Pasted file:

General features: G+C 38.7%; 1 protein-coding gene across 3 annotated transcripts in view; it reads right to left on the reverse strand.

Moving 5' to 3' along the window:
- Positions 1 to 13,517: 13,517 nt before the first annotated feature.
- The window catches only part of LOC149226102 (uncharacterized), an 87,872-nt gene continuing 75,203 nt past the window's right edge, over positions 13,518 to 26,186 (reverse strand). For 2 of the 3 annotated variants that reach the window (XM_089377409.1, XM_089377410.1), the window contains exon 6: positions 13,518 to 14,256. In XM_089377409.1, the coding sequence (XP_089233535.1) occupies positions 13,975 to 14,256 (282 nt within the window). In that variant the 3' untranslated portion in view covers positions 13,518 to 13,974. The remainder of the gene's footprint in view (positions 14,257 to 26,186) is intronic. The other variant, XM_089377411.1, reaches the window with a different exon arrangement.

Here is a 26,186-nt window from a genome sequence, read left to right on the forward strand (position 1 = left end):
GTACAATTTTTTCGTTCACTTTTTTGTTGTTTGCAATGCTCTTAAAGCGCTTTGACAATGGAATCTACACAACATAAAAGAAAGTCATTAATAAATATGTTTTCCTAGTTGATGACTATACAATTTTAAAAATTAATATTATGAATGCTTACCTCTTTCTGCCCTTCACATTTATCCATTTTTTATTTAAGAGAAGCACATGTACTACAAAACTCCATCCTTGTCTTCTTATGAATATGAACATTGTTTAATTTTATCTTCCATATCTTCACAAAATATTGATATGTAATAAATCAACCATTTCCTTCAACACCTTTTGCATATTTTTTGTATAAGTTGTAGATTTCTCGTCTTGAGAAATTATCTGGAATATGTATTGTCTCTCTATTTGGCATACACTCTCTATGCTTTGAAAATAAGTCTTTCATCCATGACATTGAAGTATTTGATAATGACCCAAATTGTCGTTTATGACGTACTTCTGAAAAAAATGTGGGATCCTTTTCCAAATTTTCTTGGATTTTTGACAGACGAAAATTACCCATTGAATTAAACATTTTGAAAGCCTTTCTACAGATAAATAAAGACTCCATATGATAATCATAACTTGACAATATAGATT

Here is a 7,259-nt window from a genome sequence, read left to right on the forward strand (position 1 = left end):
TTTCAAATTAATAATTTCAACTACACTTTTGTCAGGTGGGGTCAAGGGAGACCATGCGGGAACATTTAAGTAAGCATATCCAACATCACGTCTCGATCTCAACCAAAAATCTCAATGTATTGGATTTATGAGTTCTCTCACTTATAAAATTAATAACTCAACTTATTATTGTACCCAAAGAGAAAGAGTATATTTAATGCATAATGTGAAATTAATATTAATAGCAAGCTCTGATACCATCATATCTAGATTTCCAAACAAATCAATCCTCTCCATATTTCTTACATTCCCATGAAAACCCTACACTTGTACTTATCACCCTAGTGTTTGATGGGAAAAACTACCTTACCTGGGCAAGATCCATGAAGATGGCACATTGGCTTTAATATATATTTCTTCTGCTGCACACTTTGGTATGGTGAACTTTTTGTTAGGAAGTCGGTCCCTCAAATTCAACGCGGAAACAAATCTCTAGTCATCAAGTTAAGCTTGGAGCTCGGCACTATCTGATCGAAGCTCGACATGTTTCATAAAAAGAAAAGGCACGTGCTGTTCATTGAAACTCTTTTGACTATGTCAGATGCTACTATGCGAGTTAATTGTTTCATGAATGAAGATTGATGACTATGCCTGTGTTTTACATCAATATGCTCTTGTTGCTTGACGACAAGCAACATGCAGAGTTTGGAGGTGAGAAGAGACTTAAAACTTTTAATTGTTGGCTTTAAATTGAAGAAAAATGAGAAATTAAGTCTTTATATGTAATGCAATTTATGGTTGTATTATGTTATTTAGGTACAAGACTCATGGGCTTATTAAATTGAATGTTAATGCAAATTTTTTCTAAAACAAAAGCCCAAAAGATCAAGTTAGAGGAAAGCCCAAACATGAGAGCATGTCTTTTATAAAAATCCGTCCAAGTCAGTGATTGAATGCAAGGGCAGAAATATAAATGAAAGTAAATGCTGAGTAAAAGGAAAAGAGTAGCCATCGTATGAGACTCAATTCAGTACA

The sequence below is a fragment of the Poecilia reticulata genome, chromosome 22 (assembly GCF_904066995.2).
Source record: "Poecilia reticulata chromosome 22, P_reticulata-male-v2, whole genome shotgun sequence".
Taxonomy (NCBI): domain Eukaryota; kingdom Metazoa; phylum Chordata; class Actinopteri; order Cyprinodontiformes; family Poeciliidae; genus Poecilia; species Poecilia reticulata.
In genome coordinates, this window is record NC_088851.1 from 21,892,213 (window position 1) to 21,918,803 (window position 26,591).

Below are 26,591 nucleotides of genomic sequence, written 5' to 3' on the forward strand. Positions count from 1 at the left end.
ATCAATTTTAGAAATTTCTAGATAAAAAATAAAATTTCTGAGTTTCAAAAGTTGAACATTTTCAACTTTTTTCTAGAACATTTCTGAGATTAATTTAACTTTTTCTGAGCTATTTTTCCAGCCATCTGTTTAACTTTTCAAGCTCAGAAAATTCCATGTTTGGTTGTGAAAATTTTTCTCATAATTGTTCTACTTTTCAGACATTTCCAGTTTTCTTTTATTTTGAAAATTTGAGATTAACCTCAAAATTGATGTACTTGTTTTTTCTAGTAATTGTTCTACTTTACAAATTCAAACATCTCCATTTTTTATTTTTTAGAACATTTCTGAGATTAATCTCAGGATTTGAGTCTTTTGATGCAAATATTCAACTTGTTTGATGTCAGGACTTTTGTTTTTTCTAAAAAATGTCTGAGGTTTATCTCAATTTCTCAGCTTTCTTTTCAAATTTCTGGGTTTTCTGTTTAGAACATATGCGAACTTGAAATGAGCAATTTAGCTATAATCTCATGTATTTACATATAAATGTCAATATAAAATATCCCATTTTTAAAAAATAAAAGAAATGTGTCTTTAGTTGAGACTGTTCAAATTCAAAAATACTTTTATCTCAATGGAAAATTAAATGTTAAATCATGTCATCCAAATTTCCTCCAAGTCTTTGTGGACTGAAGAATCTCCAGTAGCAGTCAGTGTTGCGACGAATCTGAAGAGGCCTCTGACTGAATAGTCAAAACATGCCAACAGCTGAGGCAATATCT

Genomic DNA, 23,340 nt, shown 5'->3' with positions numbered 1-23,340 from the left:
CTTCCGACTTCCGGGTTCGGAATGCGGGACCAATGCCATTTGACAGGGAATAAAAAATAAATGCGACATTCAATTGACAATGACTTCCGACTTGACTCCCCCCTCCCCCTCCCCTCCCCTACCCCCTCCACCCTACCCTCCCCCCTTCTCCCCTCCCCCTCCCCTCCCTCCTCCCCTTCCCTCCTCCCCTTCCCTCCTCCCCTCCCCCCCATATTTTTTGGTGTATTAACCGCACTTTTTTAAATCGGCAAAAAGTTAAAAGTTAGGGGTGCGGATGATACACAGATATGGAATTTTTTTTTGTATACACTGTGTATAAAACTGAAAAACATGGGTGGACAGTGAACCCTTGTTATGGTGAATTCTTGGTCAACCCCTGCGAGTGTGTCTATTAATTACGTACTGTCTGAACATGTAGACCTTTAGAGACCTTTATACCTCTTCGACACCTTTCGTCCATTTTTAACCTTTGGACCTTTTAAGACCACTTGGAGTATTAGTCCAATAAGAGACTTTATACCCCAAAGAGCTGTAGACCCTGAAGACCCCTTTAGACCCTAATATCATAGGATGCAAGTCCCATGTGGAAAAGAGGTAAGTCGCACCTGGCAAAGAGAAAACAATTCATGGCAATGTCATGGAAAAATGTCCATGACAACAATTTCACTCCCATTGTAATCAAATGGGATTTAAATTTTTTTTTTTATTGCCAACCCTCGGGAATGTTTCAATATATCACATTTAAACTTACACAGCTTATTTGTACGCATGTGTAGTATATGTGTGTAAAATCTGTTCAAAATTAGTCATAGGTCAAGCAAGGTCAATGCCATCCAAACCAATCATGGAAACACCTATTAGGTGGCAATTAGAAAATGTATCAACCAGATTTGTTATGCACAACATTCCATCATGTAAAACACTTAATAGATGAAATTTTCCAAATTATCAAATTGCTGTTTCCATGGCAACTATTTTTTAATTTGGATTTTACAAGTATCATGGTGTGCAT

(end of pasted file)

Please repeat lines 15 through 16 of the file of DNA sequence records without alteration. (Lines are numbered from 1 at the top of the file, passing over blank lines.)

Genomic DNA, 23,340 nt, shown 5'->3' with positions numbered 1-23,340 from the left:
CTTCCGACTTCCGGGTTCGGAATGCGGGACCAATGCCATTTGACAGGGAATAAAAAATAAATGCGACATTCAATTGACAATGACTTCCGACTTGACTCCCCCCTCCCCCTCCCCTCCCCTACCCCCTCCACCCTACCCTCCCCCCTTCTCCCCTCCCCCTCCCCTCCCTCCTCCCCTTCCCTCCTCCCCTTCCCTCCTCCCCTCCCCCCCATATTTTTTGGTGTATTAACCGCACTTTTTTAAATCGGCAAAAAGTTAAAAGTTAGGGGTGCGGATGATACACAGATATGGAATTTTTTTTTGTATACACTGTGTATAAAACTGAAAAACATGGGTGGACAGTGAACCCTTGTTATGGTGAATTCTTGGTCAACCCCTGCGAGTGTGTCTATTAATTACGTACTGTCTGAACATGTAGACCTTTAGAGACCTTTATACCTCTTCGACACCTTTCGTCCATTTTTAACCTTTGGACCTTTTAAGACCACTTGGAGTATTAGTCCAATAAGAGACTTTATACCCCAAAGAGCTGTAGACCCTGAAGACCCCTTTAGACCCTAATATCATAGGATGCAAGTCCCATGTGGAAAAGAGGTAAGTCGCACCTGGCAAAGAGAAAACAATTCATGGCAATGTCATGGAAAAATGTCCATGACAACAATTTCACTCCCATTGTAATCAAATGGGATTTAAATTTTTTTTTTTATTGCCAACCCTCGGGAATGTTTCAATATATCACATTTAAACTTACACAGCTTATTTGTACGCATGTGTAGTATATGTGTGTAAAATCTGTTCAAAATTAGTCATAGGTCAAGCAAGGTCAATGCCATCCAAACCAATCATGGAAACACCTATTAGGTGGCAATTAGAAAATGTATCAACCAGATTTGTTATGCACAACATTCCATCATGTAAAACACTTAATAGATGAAATTTTCCAAATTATCAAATTGCTGTTTCCATGGCAACTATTTTTTAATTTGGATTTTACAAGTATCATGGTGTGCAT